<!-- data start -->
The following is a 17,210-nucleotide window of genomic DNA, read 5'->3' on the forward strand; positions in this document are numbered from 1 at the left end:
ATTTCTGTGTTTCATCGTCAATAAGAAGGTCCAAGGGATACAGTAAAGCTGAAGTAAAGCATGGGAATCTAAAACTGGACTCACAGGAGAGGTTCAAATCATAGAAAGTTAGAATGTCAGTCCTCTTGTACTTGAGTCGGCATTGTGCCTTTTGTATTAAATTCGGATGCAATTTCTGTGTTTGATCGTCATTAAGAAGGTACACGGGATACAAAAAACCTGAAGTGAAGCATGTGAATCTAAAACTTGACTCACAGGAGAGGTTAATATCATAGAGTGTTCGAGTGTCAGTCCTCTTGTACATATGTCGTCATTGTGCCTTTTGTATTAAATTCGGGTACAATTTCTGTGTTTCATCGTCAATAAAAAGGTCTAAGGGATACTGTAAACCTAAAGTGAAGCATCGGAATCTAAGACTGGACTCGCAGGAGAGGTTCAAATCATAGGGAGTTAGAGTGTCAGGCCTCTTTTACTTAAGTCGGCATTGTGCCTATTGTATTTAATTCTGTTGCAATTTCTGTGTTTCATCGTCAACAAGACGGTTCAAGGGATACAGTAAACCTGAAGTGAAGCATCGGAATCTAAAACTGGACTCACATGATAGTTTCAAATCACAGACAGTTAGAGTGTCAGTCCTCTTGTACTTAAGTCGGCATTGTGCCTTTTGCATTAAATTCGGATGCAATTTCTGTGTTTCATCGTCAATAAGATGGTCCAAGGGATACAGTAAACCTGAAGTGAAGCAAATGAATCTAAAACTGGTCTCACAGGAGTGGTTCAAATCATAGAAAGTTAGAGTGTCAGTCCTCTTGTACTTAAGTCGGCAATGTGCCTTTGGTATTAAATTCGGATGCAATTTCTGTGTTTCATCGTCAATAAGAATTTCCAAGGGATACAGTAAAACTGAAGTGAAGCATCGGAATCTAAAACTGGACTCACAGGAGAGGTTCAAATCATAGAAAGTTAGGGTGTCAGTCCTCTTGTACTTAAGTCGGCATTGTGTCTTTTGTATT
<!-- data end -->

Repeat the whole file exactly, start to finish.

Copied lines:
The following is a 17,210-nucleotide window of genomic DNA, read 5'->3' on the forward strand; positions in this document are numbered from 1 at the left end:
ATTTCTGTGTTTCATCGTCAATAAGAAGGTCCAAGGGATACAGTAAAGCTGAAGTAAAGCATGGGAATCTAAAACTGGACTCACAGGAGAGGTTCAAATCATAGAAAGTTAGAATGTCAGTCCTCTTGTACTTGAGTCGGCATTGTGCCTTTTGTATTAAATTCGGATGCAATTTCTGTGTTTGATCGTCATTAAGAAGGTACACGGGATACAAAAAACCTGAAGTGAAGCATGTGAATCTAAAACTTGACTCACAGGAGAGGTTAATATCATAGAGTGTTCGAGTGTCAGTCCTCTTGTACATATGTCGTCATTGTGCCTTTTGTATTAAATTCGGGTACAATTTCTGTGTTTCATCGTCAATAAAAAGGTCTAAGGGATACTGTAAACCTAAAGTGAAGCATCGGAATCTAAGACTGGACTCGCAGGAGAGGTTCAAATCATAGGGAGTTAGAGTGTCAGGCCTCTTTTACTTAAGTCGGCATTGTGCCTATTGTATTTAATTCTGTTGCAATTTCTGTGTTTCATCGTCAACAAGACGGTTCAAGGGATACAGTAAACCTGAAGTGAAGCATCGGAATCTAAAACTGGACTCACATGATAGTTTCAAATCACAGACAGTTAGAGTGTCAGTCCTCTTGTACTTAAGTCGGCATTGTGCCTTTTGCATTAAATTCGGATGCAATTTCTGTGTTTCATCGTCAATAAGATGGTCCAAGGGATACAGTAAACCTGAAGTGAAGCAAATGAATCTAAAACTGGTCTCACAGGAGTGGTTCAAATCATAGAAAGTTAGAGTGTCAGTCCTCTTGTACTTAAGTCGGCAATGTGCCTTTGGTATTAAATTCGGATGCAATTTCTGTGTTTCATCGTCAATAAGAATTTCCAAGGGATACAGTAAAACTGAAGTGAAGCATCGGAATCTAAAACTGGACTCACAGGAGAGGTTCAAATCATAGAAAGTTAGGGTGTCAGTCCTCTTGTACTTAAGTCGGCATTGTGTCTTTTGTATT